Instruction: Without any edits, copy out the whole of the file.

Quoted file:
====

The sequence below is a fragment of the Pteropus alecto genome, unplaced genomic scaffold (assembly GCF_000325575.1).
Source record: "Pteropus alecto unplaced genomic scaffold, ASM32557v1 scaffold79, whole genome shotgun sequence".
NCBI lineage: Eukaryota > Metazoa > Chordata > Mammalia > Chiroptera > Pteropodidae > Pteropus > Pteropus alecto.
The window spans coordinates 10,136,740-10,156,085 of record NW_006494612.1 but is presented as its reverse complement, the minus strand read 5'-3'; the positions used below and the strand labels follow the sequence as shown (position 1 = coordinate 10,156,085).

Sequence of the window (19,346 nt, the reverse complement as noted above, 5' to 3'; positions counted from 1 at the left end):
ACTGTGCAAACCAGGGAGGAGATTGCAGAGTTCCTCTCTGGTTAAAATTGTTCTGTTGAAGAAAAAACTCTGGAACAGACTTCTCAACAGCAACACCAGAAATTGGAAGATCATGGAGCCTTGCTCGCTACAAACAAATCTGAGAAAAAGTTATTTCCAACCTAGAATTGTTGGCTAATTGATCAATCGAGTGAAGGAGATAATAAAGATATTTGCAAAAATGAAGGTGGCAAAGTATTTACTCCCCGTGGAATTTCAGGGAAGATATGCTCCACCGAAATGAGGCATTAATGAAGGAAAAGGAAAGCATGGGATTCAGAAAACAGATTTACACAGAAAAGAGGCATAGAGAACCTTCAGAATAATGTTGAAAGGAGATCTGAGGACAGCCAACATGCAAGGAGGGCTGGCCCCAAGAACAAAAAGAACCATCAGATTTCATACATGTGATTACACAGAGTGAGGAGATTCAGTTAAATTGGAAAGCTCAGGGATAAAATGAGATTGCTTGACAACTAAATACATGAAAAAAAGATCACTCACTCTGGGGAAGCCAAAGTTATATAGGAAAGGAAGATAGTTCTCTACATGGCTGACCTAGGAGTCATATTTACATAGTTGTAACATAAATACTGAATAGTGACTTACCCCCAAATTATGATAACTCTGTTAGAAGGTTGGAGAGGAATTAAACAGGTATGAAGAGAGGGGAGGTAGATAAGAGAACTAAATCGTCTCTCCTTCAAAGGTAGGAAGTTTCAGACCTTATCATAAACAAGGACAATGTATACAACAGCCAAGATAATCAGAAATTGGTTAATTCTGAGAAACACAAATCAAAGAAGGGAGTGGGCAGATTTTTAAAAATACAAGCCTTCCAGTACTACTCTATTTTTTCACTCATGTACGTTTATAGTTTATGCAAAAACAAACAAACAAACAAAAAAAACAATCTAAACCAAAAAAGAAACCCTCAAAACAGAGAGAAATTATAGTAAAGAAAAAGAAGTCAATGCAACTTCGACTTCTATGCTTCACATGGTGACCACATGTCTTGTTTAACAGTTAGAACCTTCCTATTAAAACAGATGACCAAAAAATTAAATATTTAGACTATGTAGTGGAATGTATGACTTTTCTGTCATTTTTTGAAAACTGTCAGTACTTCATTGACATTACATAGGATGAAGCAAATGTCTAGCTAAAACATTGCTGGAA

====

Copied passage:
The sequence below is a fragment of the Pteropus alecto genome, unplaced genomic scaffold (assembly GCF_000325575.1).
Source record: "Pteropus alecto unplaced genomic scaffold, ASM32557v1 scaffold79, whole genome shotgun sequence".
NCBI lineage: Eukaryota > Metazoa > Chordata > Mammalia > Chiroptera > Pteropodidae > Pteropus > Pteropus alecto.
The window spans coordinates 10,136,740-10,156,085 of record NW_006494612.1 but is presented as its reverse complement, the minus strand read 5'-3'; the positions used below and the strand labels follow the sequence as shown (position 1 = coordinate 10,156,085).

Sequence of the window (19,346 nt, the reverse complement as noted above, 5' to 3'; positions counted from 1 at the left end):
ACTGTGCAAACCAGGGAGGAGATTGCAGAGTTCCTCTCTGGTTAAAATTGTTCTGTTGAAGAAAAAACTCTGGAACAGACTTCTCAACAGCAACACCAGAAATTGGAAGATCATGGAGCCTTGCTCGCTACAAACAAATCTGAGAAAAAGTTATTTCCAACCTAGAATTGTTGGCTAATTGATCAATCGAGTGAAGGAGATAATAAAGATATTTGCAAAAATGAAGGTGGCAAAGTATTTACTCCCCGTGGAATTTCAGGGAAGATATGCTCCACCGAAATGAGGCATTAATGAAGGAAAAGGAAAGCATGGGATTCAGAAAACAGATTTACACAGAAAAGAGGCATAGAGAACCTTCAGAATAATGTTGAAAGGAGATCTGAGGACAGCCAACATGCAAGGAGGGCTGGCCCCAAGAACAAAAAGAACCATCAGATTTCATACATGTGATTACACAGAGTGAGGAGATTCAGTTAAATTGGAAAGCTCAGGGATAAAATGAGATTGCTTGACAACTAAATACATGAAAAAAAGATCACTCACTCTGGGGAAGCCAAAGTTATATAGGAAAGGAAGATAGTTCTCTACATGGCTGACCTAGGAGTCATATTTACATAGTTGTAACATAAATACTGAATAGTGACTTACCCCCAAATTATGATAACTCTGTTAGAAGGTTGGAGAGGAATTAAACAGGTATGAAGAGAGGGGAGGTAGATAAGAGAACTAAATCGTCTCTCCTTCAAAGGTAGGAAGTTTCAGACCTTATCATAAACAAGGACAATGTATACAACAGCCAAGATAATCAGAAATTGGTTAATTCTGAGAAACACAAATCAAAGAAGGGAGTGGGCAGATTTTTAAAAATACAAGCCTTCCAGTACTACTCTATTTTTTCACTCATGTACGTTTATAGTTTATGCAAAAACAAACAAACAAACAAAAAAAACAATCTAAACCAAAAAAGAAACCCTCAAAACAGAGAGAAATTATAGTAAAGAAAAAGAAGTCAATGCAACTTCGACTTCTATGCTTCACATGGTGACCACATGTCTTGTTTAACAGTTAGAACCTTCCTATTAAAACAGATGACCAAAAAATTAAATATTTAGACTATGTAGTGGAATGTATGACTTTTCTGTCATTTTTTGAAAACTGTCAGTACTTCATTGACATTACATAGGATGAAGCAAATGTCTAGCTAAAACATTGCTGGAA